[1] The voice was created by Cereproc. Cereproc (2018) Welcome to CereProc | CereProc Text-to-Speech. Available online: [Accessed.

[2] These dynamic capabilities are not exploited in the installation yet.

It is a 1937 red telephone box known as kiosk no. 6 (K6) designed by Giles Gilbert Scott (Coltman, 2018) located in a quite North Yorkshire hamlet near the river Fleet. It was purchased from Ebay and restored by me. The telephone, model number 232 (, 2018) looks and behaves like a normal telephone of the 1930’s, it can ring, it has a dial, it has a dialing tone etc. Both the telephone and the box are iconic examples of industrial design much celebrated by the heritage community and in the case of the red telephone box, by the British tourist industry. I cannot deny the fact that these qualities acted as a draw for me. Tangible industrial objects, engineered to last, using materials like brass and Bakelite lend themselves to reimagining in the way that many modern similar artefacts do not. Items such as these have given rise to Steampunk and the current vogue for decorative objects upcycled from vintage industrial detritus. Like any stage, the theatre in which it is situated, the world it inhabits beyond the proscenium arch is part of the experience.  In this case the telephone box is both stage and theatre.

The telephone box, let’s call it ‘Chris’, is part vocal cenotaph, part gramophone, part ventriloquist and part sound installation. Just occasionally it is a telephone and sometimes it pretends to be an oracle. It merges four ideas. The test devised by Alan Turing to validate whether a machine can successfully impersonate a human, known as the Turing Test (Turing, 1950). A method used in Human Computer Interaction (HCI) research in which a machine interface is controlled by unseen human operatives, known as The Wizard of Oz method (Kelley, 2018), the unrealized machine proposed by Thomas Edison for communication with the dead in his paper ‘The Realms Beyond’ (Edison, 2015) and a fascination and fear I share with many others for ventriloquism (Connor, 2000).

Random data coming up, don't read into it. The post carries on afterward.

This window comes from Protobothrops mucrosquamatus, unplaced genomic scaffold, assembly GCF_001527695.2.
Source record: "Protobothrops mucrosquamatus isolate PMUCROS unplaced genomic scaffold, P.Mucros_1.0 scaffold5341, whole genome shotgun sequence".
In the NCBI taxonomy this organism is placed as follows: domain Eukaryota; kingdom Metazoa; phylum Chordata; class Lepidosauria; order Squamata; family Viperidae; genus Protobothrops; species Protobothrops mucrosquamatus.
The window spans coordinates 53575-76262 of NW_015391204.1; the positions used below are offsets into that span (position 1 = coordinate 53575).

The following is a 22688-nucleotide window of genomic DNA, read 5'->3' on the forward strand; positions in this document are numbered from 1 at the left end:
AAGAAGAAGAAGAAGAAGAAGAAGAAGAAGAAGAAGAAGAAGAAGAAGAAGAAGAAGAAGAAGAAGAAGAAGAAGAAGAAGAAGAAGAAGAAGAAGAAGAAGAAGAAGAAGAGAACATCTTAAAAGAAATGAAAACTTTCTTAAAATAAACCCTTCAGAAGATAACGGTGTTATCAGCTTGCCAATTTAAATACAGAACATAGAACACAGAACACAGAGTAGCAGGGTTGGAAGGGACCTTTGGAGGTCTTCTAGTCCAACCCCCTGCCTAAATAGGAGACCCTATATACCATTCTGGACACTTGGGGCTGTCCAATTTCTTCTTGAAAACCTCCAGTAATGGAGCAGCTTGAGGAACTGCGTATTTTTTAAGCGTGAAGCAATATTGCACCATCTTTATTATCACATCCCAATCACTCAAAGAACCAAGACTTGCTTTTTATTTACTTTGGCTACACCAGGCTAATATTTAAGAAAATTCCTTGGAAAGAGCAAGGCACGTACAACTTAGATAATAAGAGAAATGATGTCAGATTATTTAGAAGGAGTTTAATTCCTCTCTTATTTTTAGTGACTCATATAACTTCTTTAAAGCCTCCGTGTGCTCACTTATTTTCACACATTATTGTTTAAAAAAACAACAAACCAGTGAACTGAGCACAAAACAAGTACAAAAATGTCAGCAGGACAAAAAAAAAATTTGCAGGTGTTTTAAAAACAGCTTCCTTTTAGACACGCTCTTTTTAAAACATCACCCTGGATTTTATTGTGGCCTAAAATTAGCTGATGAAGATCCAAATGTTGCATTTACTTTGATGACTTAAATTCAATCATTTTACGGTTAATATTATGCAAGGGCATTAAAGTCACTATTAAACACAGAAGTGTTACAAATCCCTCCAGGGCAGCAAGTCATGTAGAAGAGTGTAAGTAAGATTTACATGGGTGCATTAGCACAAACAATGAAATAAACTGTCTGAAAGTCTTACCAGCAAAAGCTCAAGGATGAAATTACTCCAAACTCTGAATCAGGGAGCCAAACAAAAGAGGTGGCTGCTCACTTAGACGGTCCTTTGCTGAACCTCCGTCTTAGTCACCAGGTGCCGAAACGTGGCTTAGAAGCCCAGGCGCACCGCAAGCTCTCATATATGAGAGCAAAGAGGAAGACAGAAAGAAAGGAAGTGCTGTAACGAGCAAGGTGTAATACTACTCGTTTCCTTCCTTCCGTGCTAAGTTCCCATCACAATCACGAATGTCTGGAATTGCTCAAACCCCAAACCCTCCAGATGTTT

The motivation for the installation erupted when my cancer diagnosis in 2014 seemed drastic and I felt the need to leave some sort of memorial to myself and a record of my obsessions. Happily, that urgency has abated but the desire to bring the project to fruition has not.

The choice of a speech-based installation was inspired by my career in the vocal arts, mainly as an opera director, my research in computer generated speech and Auslander’s observations on Liveness, (Auslander, 1999). In particular whether liveness (a quality of real-time live performance) can be faked in a non-live performance e.g. a recording. Knowing how to fake those qualities that make a performance feel ‘live’ was an aptitude I had seen in many professional actors. Of course, this met a different requirement from my telephone box as the performances were already live and the need was to create a sense of real-time spontaneity, of making every performance seem as if it is the first, but I speculated that the methods I saw exploited could be tried on non-live platforms such as computer voices. In particular I had become greatly enamored by a method of speaking Shakespeare’s verse that John Barton (Barton, 1984) and Peter Hall (Hall, 2004) had taught. The method required the actor to set aside factors such as character, situation and motivation and scrutinize the structure of the verse and prose, in particular observing line endings and full stops. This was a rigorous procedure required significant discipline on the part of the actor and needless to say some would rebel against its constraints, however those that persisted were often surprised when they discovered that the underlying ‘musical score’ of Shakespeare’s verse, if followed, could produce some remarkably ‘lively’ results. I had the idea that this procedural method of creating this liveliness in speech was something that a computer, with no capacity for motivation or real emotion, might be able to replicate. Of course, there turned out to be so much more to it than that however a sense that the answer to convincing, emotional, characterful computer-generated speech could be something other than just aping human speech, still interests me.